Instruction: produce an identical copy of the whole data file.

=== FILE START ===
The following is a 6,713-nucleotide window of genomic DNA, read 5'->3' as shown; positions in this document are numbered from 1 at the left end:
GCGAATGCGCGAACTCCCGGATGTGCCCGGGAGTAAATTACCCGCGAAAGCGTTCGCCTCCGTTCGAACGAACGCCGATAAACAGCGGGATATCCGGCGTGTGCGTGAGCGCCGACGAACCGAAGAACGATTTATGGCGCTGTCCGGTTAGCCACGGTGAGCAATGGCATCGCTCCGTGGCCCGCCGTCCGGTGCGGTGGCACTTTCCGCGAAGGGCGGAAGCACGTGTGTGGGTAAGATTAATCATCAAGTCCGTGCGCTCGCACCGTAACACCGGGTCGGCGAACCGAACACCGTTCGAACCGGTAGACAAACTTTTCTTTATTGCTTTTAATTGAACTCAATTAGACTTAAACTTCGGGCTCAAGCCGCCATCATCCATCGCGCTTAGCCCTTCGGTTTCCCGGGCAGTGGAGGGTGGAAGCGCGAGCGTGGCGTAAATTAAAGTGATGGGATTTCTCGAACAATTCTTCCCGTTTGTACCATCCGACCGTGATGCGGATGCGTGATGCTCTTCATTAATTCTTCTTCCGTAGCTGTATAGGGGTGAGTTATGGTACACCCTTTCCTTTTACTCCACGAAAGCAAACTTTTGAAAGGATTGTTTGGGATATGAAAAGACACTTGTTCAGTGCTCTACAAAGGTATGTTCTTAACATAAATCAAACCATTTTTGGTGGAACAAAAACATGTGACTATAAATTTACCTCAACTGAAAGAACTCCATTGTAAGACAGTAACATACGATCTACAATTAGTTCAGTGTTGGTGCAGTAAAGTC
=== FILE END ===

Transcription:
The following is a 6,713-nucleotide window of genomic DNA, read 5'->3' as shown; positions in this document are numbered from 1 at the left end:
GCGAATGCGCGAACTCCCGGATGTGCCCGGGAGTAAATTACCCGCGAAAGCGTTCGCCTCCGTTCGAACGAACGCCGATAAACAGCGGGATATCCGGCGTGTGCGTGAGCGCCGACGAACCGAAGAACGATTTATGGCGCTGTCCGGTTAGCCACGGTGAGCAATGGCATCGCTCCGTGGCCCGCCGTCCGGTGCGGTGGCACTTTCCGCGAAGGGCGGAAGCACGTGTGTGGGTAAGATTAATCATCAAGTCCGTGCGCTCGCACCGTAACACCGGGTCGGCGAACCGAACACCGTTCGAACCGGTAGACAAACTTTTCTTTATTGCTTTTAATTGAACTCAATTAGACTTAAACTTCGGGCTCAAGCCGCCATCATCCATCGCGCTTAGCCCTTCGGTTTCCCGGGCAGTGGAGGGTGGAAGCGCGAGCGTGGCGTAAATTAAAGTGATGGGATTTCTCGAACAATTCTTCCCGTTTGTACCATCCGACCGTGATGCGGATGCGTGATGCTCTTCATTAATTCTTCTTCCGTAGCTGTATAGGGGTGAGTTATGGTACACCCTTTCCTTTTACTCCACGAAAGCAAACTTTTGAAAGGATTGTTTGGGATATGAAAAGACACTTGTTCAGTGCTCTACAAAGGTATGTTCTTAACATAAATCAAACCATTTTTGGTGGAACAAAAACATGTGACTATAAATTTACCTCAACTGAAAGAACTCCATTGTAAGACAGTAACATACGATCTACAATTAGTTCAGTGTTGGTGCAGTAAAGTC